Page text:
Twitter CEO Dick Costolo apparently decided that the tug-of-war that had been apparently going on between him and COO Ali Rwoghani was a waste of energy. Rowghani is out, and Jay Yarow has the deets:
Jay Yarow, Why Twitter’s COO Is Out - Business Insider
According to a person familiar with the situation, Rowghani leaving the company is “really about product, and the speed of the product.”
All product decisions had been flowing into Rowghani. CEO Dick Costolo wanted those decisions to come to him directly. Cutting a management layer between the product leader and the CEO will help Twitter make faster, more efficient changes to its products.
This description — if accurate — reflects a serious cultural problem at Twitter. Should the CEO — or the COO — be making product decisions? Yes, Costolo recently hired Daniel Graf from Google — only the most recent product guy to be tapped to goose the sluggish development culture there — but the legacy of past product regimes led by Ev Williams, Jack Dorsey, and Mike Sippey seem to hang around, and no one person may be able to fix that.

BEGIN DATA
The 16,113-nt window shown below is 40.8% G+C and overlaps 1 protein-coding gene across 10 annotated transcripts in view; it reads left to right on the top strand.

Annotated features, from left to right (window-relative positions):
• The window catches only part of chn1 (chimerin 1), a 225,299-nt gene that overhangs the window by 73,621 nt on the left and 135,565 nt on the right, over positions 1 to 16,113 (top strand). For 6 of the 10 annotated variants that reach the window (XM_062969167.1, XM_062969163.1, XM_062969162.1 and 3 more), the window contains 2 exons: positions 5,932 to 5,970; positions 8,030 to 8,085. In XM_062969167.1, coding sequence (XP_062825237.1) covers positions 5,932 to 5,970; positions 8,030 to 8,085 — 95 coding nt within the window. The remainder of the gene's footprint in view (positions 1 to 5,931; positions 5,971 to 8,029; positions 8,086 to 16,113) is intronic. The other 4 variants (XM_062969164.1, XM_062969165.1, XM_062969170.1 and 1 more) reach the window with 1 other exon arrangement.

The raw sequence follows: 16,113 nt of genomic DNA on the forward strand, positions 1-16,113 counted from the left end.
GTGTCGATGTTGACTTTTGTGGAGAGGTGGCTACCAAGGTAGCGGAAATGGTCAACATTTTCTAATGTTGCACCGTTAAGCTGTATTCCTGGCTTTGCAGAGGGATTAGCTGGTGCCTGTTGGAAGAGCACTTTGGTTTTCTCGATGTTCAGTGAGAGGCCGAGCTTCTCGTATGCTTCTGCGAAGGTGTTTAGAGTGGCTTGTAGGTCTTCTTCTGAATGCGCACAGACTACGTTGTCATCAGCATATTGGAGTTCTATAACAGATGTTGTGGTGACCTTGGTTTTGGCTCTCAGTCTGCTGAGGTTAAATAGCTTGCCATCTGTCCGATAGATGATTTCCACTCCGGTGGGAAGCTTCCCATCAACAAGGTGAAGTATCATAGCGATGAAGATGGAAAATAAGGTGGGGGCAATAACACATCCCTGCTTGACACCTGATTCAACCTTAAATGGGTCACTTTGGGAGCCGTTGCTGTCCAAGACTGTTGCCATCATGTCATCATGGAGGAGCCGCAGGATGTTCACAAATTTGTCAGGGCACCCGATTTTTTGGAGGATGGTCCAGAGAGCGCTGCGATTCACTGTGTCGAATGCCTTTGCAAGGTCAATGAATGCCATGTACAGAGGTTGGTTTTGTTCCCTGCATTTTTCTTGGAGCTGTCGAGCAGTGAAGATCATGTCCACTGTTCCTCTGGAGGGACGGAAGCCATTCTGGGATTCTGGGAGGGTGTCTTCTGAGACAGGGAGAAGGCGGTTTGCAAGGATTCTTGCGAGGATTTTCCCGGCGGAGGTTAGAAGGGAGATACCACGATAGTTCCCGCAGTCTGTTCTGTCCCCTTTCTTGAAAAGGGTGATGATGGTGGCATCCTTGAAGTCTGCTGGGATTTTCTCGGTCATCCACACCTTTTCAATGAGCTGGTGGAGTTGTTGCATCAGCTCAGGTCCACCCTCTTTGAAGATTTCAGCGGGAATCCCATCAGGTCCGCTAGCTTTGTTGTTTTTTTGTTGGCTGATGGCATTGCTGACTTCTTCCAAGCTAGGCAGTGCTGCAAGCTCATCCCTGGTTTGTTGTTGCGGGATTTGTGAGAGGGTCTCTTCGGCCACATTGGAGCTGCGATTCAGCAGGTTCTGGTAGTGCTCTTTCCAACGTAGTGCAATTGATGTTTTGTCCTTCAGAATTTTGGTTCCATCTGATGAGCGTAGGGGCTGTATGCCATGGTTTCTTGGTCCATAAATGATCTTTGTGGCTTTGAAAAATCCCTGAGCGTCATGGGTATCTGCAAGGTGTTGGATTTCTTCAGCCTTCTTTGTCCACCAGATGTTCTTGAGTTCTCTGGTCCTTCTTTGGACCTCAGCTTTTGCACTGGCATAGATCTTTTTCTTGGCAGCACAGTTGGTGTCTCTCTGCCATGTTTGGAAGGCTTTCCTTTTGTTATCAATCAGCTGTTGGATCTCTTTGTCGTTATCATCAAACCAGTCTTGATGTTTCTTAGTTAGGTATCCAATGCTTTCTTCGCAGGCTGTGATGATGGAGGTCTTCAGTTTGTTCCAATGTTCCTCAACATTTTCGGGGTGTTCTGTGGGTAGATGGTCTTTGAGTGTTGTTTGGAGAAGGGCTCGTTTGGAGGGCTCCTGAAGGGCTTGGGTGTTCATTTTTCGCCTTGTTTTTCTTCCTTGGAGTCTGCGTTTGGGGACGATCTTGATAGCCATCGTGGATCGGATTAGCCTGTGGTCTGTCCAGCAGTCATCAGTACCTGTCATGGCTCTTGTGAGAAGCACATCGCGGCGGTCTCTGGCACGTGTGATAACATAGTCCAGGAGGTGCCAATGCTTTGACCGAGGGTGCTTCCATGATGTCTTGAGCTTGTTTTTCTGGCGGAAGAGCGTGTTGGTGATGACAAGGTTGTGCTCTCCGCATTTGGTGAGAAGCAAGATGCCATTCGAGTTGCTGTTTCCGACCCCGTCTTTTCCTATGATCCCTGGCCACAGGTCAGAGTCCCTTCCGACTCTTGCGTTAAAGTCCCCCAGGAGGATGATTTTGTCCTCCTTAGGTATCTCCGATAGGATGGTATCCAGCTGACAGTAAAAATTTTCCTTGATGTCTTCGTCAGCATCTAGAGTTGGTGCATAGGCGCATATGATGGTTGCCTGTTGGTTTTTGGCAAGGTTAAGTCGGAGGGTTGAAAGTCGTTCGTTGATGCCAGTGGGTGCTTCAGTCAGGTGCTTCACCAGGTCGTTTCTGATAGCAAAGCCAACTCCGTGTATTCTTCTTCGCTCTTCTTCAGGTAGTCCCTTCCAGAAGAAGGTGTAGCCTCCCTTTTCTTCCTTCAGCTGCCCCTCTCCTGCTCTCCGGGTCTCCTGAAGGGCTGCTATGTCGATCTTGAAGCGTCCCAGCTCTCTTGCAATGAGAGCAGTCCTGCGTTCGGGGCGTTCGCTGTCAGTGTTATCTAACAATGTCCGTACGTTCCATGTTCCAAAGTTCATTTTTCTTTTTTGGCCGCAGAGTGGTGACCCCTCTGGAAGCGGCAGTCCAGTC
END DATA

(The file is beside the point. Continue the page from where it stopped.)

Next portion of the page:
In a healthy company of Twitter’s size, people much closer to the platform are experimenting with product features and capabilities.
For example, shouldn’t some product manager — someone working with a small team of developers — build a version of the curated topics that Tumblr has? Why would that have to be decided by a C-level executive? Do the experiment, look at the results — what works or doesn’t — rinse and repeat, right?
Twitter feels like a company that has become lumbering, slow, and timid, where bias toward action has been suffocated, innovation prohibited, and the product is the sad result of design-by-committee.
They have been fumbling the future, and if it keeps on, it might be Costolo that will be leaving next.Blog comments powered by Disqus